Further to this post, the Student Union meeting went ahead a couple of weeks back, and I went to have a look. After an interesting but superficial debate about the merits and dangers of the SU becoming a trust, the motion to include Israeli institutions in the Palestinian twinning initiative was tabled.
The turn-out was enormous (around 140, I think) which was attributed to this debate. As I said before, there had been a poster campaign to improve turn-out and squash the tripletting idea. The proposer of the tripletting motion, Y, spoke constructively. This was followed by an eloquent speech against from a member of my institution’s Respect party who is a Union Officer, which presented tripletting as undoing all the prior hard work to build a relationship with Nablus, pronounced that carrying it would mean that everything had to start from scratch, and claimed that since every Palestinian institution except one was currently boycotting Israel it would be wrong to compromise this. This was false, wrong and a big flaw in her argument but I thought I should shut up being staff (at least one staff member I know agrees about this though BF, a PhD student who teaches, thinks otherwise).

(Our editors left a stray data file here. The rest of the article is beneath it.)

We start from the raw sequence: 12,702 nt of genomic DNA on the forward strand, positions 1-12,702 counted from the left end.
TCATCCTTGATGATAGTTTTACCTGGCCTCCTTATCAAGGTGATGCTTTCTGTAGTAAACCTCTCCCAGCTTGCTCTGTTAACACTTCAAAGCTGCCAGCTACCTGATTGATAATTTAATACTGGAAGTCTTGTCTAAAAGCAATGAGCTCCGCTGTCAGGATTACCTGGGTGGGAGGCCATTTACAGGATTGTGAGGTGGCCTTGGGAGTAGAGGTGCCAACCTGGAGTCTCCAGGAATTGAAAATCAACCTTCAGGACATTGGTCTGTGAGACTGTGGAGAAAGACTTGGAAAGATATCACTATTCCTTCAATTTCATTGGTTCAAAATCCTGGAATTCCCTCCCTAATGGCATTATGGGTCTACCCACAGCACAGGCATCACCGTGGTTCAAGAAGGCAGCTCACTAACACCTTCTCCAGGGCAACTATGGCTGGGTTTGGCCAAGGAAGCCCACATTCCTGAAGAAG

Two more speakers for and against followed – the For speaker was armed with facts and statistics but these seemed to fall on stoney ground, whereas the Against speaker spoke of Palestinian suffering and was well received. Everyone voted to hear another round of speakers, both of whom were persuasive – the Against speaker said that we must not allow the Palestinians to feel abandoned (heartfelt, but on examination what has this to do with excluding Israel?) and the For speaker talked about building trust. The phrases “building bridges” and “human trust” were enthusiastically received by the assembly, irrespective of who said them. The Union President is against including Israel she made a vague address about longing to speak to those who were not yet converted, but also feeling that there was no way to do this at the current time.
Y’s motion fell, though to his credit he got about a quarter of the votes, including a large proportion of the SU execs.